Posts tagged: Wednesday Slice question
How did you do when, as a little kid, you were asked to sell candy or gift-wrapping paper to raise money for some extracurricular group, club or youth sports organization?
A) Fine. My mom sold all that stuff at her office. B) I tried to remember, “Always be closing.” C) My parents bought it all. D) I learned that I was not cut out for sales. E) Couldn't give it away. F) I went door to door and learned a lot about life. G) The whole thing struck me as rather Dickensian. H) I was a regular Willy Loman. I) The pressure sort of got to me and I really started pounding the Dr. Pepper. J) Other.
Is there any chance that a few thousand grains of beach sand you first acquired in the 20th century have since become a permanent part of your body?
When playing hide and seek with older kids did you ever wait and wait and wait until finally emerging from your inexplicably excellent hiding place to discover that everyone else was gone?
For better or worse, what makes Spokane different?
Guys, at what age did you stop worrying about experiencing sudden-onset swimming party tumescence?
Is it ever appropriate to tell someone he or she must have been great-looking back in the day?
A) It all depends on your relationship and how exactly you frame it. B) No. Period. C) Maybe. It can be done without implying that the person looks awful today. D) The real question is why would you contemplate saying something like that? E) The problem is there is no way to avoid sounding as if you believe only 19-year-olds can be attractive. F) You can't know how someone will take that. But it's almost worth risking it on the chance the person will get a kick out of it and say, “Yeah, I would have been way out of your league.” G) Other.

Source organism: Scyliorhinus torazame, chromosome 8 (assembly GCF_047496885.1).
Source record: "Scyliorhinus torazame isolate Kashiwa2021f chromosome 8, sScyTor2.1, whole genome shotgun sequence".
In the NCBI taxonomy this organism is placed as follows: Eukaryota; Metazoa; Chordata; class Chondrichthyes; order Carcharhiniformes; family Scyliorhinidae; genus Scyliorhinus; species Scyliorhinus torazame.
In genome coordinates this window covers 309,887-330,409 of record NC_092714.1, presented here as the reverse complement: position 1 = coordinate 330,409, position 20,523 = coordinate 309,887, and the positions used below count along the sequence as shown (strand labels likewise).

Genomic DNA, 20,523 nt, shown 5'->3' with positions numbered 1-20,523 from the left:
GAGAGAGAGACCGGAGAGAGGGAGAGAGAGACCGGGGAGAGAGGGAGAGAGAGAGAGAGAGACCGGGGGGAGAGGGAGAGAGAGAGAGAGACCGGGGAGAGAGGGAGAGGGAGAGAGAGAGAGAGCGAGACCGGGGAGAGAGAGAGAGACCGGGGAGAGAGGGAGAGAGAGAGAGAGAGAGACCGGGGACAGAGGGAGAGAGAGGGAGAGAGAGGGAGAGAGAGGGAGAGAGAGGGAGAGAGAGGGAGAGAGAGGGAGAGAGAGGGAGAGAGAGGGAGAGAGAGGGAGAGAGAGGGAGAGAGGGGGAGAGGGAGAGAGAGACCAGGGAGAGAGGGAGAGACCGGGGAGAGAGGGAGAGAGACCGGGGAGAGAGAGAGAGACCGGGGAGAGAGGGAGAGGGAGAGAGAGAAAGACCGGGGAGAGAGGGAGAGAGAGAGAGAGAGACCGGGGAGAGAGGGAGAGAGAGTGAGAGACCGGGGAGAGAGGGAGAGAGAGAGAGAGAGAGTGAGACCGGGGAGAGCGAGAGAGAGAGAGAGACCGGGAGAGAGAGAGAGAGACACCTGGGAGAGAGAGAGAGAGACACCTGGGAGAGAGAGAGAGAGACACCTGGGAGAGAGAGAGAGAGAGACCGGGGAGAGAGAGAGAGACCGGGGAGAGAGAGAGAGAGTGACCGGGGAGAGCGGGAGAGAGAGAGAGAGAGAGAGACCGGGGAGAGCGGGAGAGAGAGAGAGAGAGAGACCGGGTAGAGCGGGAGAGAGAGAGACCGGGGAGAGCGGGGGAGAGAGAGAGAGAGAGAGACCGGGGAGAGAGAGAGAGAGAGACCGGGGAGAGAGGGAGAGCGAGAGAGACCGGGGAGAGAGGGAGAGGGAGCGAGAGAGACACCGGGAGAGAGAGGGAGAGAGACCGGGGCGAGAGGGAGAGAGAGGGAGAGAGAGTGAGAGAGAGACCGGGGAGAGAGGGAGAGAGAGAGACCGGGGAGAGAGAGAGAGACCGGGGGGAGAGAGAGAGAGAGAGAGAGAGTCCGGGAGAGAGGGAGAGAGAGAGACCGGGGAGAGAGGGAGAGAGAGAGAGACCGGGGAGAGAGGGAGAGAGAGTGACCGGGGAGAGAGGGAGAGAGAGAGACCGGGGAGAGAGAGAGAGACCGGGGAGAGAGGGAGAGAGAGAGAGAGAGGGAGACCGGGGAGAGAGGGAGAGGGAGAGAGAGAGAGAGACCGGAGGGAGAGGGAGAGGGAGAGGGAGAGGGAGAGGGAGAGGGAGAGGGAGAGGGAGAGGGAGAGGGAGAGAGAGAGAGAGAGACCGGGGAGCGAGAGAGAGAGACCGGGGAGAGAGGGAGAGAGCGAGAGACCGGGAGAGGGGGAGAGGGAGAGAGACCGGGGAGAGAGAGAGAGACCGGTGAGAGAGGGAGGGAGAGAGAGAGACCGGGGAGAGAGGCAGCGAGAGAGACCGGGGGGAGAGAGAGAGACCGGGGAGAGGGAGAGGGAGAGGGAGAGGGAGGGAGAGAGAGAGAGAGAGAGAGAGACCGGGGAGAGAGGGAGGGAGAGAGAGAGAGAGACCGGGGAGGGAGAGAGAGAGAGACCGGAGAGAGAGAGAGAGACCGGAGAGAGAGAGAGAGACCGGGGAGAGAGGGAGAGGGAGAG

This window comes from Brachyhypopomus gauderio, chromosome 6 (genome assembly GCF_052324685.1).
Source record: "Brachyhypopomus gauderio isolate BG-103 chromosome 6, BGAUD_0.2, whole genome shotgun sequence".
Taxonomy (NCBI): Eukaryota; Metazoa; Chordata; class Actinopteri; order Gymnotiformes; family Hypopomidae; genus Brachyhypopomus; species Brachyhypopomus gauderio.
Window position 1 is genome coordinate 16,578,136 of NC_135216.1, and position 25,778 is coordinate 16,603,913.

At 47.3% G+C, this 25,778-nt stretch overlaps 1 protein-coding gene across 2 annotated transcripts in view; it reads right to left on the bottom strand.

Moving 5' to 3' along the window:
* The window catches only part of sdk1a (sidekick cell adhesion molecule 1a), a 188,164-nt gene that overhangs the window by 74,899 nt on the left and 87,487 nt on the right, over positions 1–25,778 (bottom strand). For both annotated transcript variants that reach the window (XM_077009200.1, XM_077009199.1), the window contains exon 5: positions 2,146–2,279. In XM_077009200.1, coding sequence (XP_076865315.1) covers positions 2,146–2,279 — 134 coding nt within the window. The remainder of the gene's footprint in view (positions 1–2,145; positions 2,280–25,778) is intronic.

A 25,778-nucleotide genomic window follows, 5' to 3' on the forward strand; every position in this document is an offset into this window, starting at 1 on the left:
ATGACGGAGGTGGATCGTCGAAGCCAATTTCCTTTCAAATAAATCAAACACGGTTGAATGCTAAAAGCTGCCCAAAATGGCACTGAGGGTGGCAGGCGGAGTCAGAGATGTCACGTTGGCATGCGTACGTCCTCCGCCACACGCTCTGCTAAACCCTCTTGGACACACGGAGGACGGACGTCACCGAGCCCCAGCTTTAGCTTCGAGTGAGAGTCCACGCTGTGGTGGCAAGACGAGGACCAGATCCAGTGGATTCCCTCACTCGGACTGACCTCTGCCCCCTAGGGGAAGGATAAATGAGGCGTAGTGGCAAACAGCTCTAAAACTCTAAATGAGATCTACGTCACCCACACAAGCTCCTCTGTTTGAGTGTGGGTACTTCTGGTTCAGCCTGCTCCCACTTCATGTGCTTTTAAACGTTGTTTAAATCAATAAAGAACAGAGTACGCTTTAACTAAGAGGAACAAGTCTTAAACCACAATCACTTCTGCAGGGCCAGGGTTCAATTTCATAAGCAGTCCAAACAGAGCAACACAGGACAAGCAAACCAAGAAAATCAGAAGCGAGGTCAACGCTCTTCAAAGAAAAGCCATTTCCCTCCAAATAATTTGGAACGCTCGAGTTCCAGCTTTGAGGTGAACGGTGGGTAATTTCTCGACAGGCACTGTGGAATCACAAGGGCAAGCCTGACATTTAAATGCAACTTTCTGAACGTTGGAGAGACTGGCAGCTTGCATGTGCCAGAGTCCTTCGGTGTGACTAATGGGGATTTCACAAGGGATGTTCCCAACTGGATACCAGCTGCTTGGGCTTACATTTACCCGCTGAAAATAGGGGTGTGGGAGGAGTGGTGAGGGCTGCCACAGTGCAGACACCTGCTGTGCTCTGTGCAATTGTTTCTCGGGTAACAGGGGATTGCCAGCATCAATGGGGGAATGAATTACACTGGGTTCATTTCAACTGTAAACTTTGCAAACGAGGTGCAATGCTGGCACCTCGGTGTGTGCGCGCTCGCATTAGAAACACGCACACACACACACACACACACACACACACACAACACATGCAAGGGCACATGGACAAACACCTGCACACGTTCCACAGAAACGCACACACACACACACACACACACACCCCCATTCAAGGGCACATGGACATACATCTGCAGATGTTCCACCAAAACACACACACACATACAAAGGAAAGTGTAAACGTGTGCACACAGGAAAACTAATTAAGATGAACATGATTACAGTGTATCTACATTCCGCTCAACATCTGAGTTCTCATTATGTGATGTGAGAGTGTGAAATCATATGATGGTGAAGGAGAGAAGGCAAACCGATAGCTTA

Can you remember a store-bought food first encountered as a kid that blew your mind?
What role has food played in your romantic life?
Are you old enough to remember when people irrationally experienced trepidation about swimming in lakes — decidedly not shark-infested bodies of water — because of the movie “Jaws”?
What evidence do you have that there are witches in Spokane?
A cookbook inspired by the way your family actually eats would be called what?
You might have heard this said.
When people with personal knowledge of a news event see coverage of it in the media, they invariably find inaccuracies, distortions and tone-deafness.
There undoubtedly is something to that. But it is also true that at least some of those making such claims didn't actually know what they were talking about or had a perspective-warping agenda and bias about the event in question. People tend to be pretty subjective about what constitutes objective coverage.
So, OK. That having been said, I'm going to go ahead and ask the question.
When you have had personal knowledge of a news event, what did you think of the Spokane news media's coverage of it?
How surprised would your friends and co-workers be if an NFL team took a gamble and drafted you in the last round?